Dulwich Puts The “Shake” Into Shakespeare

How amazing were senior school students on Wednesday night? For those of you who were lucky enough to watch our senior school production this year, I think you will agree that your children took the Twelfth Night - and made it their night.

From the audience perspective, they looked like they had so much fun with the story. This is fantastic because I’m sure you will agree, Shakespeare does not present as an easy language task for young students. It is challenging to decipher the language and meaning of a Shakespeare tale. And then to bring emotion to that language – those pauses for dramatic effect, those witty punchlines, and the art of the ridiculous – as I watched our senior school students perform, I really felt that they took this complex comedy, and they “owned it”.

As the Deputy Head of Senior School, there were many elements about Wednesday night that I was proud of, and I wish to share those here with you.

Showing Up and Shining.

I was proud of our students who had previously shared how difficult it was to remember their lines, and the storyline. And to understand the language, and how to creatively express the meaning of it. And to be on a stage pulling it all together…they took risks and they delivered brilliantly.

Friendship and Teamwork.

I think Twelfth Night was a great success because the students and teachers completely respected each other and understood early on in their production schedule that they had a common goal to achieve. When people are working together to create a cohesive piece of work, bonding is inevitable! And with that comes a lot of fun. From front of house, to behind the scenes, we really got a sense of how much fun the students had creating their show.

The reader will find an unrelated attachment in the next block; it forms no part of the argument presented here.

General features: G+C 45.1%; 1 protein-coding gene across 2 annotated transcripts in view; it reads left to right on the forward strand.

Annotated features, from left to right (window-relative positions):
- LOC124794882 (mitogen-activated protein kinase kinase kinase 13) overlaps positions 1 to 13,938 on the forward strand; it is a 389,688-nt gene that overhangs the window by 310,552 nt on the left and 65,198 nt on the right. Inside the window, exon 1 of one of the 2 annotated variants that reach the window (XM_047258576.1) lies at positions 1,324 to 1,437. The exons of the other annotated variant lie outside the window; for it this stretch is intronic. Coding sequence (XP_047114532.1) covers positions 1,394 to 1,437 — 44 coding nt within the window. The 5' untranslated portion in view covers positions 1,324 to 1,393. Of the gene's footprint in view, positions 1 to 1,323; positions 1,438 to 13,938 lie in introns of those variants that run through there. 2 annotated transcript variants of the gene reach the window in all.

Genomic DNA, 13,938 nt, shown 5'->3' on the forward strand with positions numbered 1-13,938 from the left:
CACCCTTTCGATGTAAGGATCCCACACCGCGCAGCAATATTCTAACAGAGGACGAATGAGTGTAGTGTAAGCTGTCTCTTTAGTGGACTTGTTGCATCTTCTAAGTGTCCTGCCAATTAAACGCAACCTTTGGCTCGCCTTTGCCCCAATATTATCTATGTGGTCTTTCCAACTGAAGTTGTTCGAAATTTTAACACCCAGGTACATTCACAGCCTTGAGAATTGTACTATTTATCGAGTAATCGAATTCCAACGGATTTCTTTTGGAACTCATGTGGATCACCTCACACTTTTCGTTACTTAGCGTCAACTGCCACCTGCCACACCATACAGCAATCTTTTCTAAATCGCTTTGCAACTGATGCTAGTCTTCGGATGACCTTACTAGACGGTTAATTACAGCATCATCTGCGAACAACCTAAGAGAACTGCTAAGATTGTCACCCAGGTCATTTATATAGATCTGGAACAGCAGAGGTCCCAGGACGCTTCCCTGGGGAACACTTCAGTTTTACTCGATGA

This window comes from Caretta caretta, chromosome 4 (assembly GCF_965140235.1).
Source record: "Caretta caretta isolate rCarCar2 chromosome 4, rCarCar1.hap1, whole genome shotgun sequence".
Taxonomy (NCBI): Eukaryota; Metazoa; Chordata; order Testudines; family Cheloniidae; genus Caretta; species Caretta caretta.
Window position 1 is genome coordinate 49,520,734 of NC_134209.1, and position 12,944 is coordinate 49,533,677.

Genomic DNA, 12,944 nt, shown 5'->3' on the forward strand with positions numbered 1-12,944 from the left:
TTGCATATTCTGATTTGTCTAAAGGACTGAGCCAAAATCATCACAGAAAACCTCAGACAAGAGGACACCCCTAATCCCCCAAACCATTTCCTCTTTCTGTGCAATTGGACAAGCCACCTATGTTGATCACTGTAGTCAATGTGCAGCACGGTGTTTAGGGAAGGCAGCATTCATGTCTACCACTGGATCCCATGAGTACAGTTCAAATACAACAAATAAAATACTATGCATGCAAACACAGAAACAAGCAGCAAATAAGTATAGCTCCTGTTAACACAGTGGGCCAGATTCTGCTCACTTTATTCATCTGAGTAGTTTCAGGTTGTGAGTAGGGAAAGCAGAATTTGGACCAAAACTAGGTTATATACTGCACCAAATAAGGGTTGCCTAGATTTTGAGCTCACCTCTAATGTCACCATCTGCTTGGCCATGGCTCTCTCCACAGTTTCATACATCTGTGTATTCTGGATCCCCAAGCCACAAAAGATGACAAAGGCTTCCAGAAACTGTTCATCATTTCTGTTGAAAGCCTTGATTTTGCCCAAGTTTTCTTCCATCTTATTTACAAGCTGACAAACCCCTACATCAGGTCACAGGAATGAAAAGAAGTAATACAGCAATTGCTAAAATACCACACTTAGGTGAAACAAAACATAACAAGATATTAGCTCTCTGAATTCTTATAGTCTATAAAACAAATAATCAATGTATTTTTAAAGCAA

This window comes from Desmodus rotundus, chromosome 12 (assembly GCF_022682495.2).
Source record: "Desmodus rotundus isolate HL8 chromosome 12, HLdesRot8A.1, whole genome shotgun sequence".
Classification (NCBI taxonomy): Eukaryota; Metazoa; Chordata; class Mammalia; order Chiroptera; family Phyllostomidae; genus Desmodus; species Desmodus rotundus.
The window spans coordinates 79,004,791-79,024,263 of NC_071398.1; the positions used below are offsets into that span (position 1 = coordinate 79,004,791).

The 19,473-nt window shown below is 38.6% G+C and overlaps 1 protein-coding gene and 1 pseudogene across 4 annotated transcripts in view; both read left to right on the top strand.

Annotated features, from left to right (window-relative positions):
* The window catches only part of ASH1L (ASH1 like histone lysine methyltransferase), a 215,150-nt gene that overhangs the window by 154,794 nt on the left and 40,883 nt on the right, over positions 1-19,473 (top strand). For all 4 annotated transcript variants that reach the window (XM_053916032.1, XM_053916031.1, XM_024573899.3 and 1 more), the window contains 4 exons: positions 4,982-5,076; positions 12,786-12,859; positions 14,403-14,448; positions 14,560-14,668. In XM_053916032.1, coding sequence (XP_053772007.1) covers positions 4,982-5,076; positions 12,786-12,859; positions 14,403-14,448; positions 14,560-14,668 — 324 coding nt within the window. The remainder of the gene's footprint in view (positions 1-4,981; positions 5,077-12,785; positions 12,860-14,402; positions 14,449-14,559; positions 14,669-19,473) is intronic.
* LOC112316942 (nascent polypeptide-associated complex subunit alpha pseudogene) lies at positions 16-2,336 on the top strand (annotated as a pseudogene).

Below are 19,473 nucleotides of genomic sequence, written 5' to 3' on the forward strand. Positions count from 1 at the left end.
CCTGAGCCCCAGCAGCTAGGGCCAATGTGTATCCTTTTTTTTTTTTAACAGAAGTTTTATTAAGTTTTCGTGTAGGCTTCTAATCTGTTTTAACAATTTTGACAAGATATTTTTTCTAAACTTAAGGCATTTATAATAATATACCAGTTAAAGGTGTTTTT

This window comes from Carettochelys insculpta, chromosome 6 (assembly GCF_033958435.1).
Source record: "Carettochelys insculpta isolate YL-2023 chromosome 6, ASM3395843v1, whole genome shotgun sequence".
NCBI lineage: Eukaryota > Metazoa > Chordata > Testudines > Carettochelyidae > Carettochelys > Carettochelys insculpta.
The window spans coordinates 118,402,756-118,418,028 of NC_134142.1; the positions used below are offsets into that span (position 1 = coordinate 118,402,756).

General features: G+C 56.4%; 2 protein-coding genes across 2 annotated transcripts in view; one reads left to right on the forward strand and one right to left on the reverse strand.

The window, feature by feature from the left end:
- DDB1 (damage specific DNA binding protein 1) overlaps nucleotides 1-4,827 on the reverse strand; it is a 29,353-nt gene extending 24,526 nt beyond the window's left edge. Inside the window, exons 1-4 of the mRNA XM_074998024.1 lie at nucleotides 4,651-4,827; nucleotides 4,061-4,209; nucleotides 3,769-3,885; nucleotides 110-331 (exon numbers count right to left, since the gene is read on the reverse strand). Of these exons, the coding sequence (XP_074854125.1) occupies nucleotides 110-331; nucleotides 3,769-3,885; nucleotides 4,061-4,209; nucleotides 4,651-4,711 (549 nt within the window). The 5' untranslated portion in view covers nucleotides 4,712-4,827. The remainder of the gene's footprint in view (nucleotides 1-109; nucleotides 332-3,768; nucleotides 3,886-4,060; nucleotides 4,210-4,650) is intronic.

The Bonus Points.

Many of our students who participate in drama will not go on to become professional actors, designers, or technicians. But what they will get are so many other important life skills which they will use in their everyday lives, no matter what career they decide to pursue in the future. We can see how performing arts helps students to understand how to appraise situations, think outside the box, and be more confident going into unfamiliar situations. Students learn to trust their ideas and abilities. The confidence our students gain from learning performing arts skills will apply to their other lessons, in school, in jobs, in life.


Kelly King
Deputy Head of Senior School